8 ways technology has ruined football

Today marks a key staging post in the build up to the 2018 World Cup: the release of the official Panini sticker album.

It's an exciting time for collectors, children, plus their parents looking to have an excuse to compile stickers. There's the smell of the album, the feeling of ripping open your first park, the disappointment at getting your first double, the giddiness of coming across a much-prized player, the deflation of a Joe Hart.

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There has been much consternation of the 30p price rise for a pack of stickers from the 2014 World Cup. But more concerning is Panini, vestiges of nostalgia, embracing technology with their first-ever digital sticker album.

The terms 'Panini Digital Sticker Album app', 'digital stickers' and 'digital collector's groups' should make all collectors shudder.

It is another example of technology's tentacles penetrating all levels of football.

The digital sticker album

Rothmans/Sky Sports Football Yearbook

The release of the Panini sticker album followed closely on the heels of the news that the revered Rothmans Football Yearbook could cease to exist. Sky Sports, who took over the sponsorship of the almanac in 2003, feel they can no longer justify spending £30,000-a-year on the tome.

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It is regarded as the football bible. Packed with stats and facts, it provided football fans, commentators, manager and anoraks with all the information required. However, with the multitude of information available on the internet it is now, unfortunately, less relevant.


Looking back it was such a simple resource but it was glorious and is still cherished. Jump onto Ceefax, type in 3-0-2 and the world is your oyster. Transfers, team news, tables and, of course, the scores.

There were few more thrilling moments than heading to the goals page on a Saturday afternoon and waiting for the page to turn to your team. The anticipation, the excitement and, more often than not the disappointment.

It got ultra-serious as the clock ticked towards 16.45. Your team was either holding onto a lead, chasing a winner or searching for a leveller. Refresh, refresh, refresh. Gossebumps thinking about it.

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Remember the days when you used to go to football and everyone was actually watching the football. Not on their phones checking their coupon, not scrolling through social media and certainly not taking pictures of a nondescript full-back taking throw-ins?

It is perhaps no more relevant than celebrating a goal. Rather than just enjoying the moment and letting loose, forgetting about everything and everyone for a few seconds, fans are reaching for their phones to film something which should just be about 'being in the moment'.


The introduction of VAR has been controversial but will be used at the World Cup. Picture: Shutterstock

Three letters which provoke an outpouring of feeling. Usually incredulity and expletives. Football has finally bit the bullet and allowed video technology on various levels of the game, including the upcoming World Cup.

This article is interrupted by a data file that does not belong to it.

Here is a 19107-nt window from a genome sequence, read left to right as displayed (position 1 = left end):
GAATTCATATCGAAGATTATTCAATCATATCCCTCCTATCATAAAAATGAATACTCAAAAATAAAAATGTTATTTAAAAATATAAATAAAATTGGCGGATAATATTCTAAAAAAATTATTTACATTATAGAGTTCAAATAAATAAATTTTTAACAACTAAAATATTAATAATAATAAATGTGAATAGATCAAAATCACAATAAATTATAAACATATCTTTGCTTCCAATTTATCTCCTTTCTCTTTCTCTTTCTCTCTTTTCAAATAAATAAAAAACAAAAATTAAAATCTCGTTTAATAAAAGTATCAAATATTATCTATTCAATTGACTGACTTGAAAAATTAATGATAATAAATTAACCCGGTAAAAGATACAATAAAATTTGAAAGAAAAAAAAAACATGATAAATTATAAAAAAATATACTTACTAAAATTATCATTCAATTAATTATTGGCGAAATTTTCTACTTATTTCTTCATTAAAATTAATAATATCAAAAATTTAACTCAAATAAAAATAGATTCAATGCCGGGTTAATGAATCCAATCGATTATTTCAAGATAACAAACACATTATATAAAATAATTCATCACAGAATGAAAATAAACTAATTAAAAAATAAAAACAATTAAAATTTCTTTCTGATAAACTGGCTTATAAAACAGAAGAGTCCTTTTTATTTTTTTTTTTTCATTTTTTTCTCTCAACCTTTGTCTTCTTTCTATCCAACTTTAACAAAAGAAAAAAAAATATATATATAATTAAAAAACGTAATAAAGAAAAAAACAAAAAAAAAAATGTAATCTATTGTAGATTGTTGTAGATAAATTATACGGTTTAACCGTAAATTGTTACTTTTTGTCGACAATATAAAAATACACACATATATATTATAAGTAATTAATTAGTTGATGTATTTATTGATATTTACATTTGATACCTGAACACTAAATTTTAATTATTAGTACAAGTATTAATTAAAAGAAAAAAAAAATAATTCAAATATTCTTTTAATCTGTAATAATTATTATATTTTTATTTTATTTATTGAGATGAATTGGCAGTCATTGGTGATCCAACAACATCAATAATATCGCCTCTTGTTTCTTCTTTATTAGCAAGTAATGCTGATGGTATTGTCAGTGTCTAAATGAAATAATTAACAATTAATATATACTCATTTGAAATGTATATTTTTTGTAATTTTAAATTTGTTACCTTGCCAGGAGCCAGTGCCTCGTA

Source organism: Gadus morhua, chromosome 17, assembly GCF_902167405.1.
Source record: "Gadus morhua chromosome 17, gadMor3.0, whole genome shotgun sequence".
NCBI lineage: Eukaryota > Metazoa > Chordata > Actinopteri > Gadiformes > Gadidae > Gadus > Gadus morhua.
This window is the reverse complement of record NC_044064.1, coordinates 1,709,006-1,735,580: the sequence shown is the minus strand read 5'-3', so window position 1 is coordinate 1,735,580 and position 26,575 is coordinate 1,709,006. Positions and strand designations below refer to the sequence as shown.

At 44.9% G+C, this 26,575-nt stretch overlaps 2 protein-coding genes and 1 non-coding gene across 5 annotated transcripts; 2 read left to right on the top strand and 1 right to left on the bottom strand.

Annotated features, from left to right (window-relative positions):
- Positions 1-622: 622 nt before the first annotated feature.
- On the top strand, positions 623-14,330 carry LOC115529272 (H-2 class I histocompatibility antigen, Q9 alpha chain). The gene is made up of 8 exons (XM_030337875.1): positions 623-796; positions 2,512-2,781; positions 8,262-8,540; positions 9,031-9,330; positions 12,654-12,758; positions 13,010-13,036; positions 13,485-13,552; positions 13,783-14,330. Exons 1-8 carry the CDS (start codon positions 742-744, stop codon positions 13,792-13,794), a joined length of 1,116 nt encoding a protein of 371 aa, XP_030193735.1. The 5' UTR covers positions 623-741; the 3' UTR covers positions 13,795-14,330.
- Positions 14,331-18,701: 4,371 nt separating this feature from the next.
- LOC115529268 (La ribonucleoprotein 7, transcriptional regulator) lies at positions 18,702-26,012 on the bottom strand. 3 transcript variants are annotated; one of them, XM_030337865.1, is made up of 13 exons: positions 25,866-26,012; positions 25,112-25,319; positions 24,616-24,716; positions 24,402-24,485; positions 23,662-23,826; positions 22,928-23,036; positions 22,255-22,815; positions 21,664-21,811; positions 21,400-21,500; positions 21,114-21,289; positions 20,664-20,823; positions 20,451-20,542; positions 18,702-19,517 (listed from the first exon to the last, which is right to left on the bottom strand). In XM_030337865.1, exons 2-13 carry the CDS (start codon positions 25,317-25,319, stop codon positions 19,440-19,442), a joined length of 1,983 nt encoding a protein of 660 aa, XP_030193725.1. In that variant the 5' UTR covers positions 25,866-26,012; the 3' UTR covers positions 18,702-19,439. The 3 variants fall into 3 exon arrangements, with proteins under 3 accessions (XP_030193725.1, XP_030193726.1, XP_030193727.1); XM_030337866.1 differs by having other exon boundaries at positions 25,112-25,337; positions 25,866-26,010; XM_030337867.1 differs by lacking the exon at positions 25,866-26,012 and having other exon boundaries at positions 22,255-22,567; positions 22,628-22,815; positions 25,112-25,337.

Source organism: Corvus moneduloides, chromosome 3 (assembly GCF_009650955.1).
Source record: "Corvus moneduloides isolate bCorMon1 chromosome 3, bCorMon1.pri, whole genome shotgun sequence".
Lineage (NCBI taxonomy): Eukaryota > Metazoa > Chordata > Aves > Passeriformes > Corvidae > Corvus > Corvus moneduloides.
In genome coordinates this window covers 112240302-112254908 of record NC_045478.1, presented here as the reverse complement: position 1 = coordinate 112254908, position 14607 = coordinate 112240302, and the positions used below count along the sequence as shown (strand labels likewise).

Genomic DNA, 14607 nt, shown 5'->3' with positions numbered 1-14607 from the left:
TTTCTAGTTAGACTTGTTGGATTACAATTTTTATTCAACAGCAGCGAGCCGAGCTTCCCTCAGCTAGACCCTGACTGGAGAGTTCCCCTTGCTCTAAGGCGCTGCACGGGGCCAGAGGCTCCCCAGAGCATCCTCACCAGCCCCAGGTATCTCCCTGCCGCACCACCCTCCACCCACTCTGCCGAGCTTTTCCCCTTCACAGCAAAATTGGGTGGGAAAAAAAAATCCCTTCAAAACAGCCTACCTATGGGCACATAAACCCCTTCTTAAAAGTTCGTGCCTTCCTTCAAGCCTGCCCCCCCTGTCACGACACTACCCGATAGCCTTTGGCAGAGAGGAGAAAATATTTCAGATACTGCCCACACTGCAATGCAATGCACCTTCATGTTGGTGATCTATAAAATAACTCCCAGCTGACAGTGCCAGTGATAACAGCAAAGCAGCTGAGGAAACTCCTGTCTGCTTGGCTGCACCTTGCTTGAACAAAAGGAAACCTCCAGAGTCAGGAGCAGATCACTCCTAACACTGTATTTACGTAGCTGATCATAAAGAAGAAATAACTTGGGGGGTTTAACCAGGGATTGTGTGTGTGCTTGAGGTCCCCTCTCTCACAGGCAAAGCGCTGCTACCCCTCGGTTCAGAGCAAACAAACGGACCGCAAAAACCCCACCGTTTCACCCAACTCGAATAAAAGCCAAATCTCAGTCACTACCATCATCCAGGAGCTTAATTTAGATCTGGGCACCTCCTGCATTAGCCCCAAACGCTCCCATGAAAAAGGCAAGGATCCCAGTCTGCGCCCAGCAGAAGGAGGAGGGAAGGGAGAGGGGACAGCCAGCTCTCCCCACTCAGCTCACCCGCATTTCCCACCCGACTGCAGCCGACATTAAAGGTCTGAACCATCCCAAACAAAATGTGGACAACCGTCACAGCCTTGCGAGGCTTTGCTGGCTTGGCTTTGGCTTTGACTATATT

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All fans could accept goalline technology. But the introduction of VAR has been far more controversial. Many, but not all, fans, players, managers and pundits have been put off by the time it takes to review footage and the uncertainty regarding when and how it is used.

The World Cup will likely be crucial in determining its future in football and whether there is a significant backlash.

Season ticket books

A lot of football fans will still have the joy of being given a season ticket book at the start of the new campaign. It's clean, it's gleaming and is packed with vouchers ready to grant passage to a season of entertainment and adventure. As the season progresses each voucher is ripped out with an increasing indifference until the empty book is chucked onto the pitch after final game of the season as part of a futile protest at the rubbish served up.

There are others who won't get that opportunity. All they have now is a card. Scan and enter. Scan and enter. Convenient? Yes. Modern? Yes. Sensible? Yes. But it's just not the same.

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Pro Evo Master League

Ivarov, Jaric, Dodo, Espimas, Ximelez, Ordaz. Legends in their own right for a generation of football fans. They were the spine of the Master League side on Pro Evolution Soccer, editions 5 to 2011. It was a constant struggle to evolve the team and progress through the leagues. It was a journey.

Now it is FUT - FIFA Ultimate Team. You are given a starter park and there is an element of grind to the progress. However, there is another way. You can simply pay for more packs to try and better your side, replicating the real world of football, causing players to waste money on a team in a game.


"Look away now". It was the warning to all football fans who were tuned into the news before Match of the Day came on on a Saturday night. The warning is all but redundant now. Smartphones make it so easy to follow all games, no matter where in the world.

It has got to the point where it is extremely difficult to avoid the results before Match of the Day is shown after 10pm.

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Social media

Tribalism, reactionary views and an inability to be impartial. The internet, through forums, and social media has heightened these aspects of football fandom. It has taken out the middle ground.

With the spectre of social media and people filming everything and anything football players have to be guarded as to what they do and say. Any mistake can cost them a contract or a move, or as Jamie Carragher has found out possibly even a job. And then fans moan when footballers aren't themselves.

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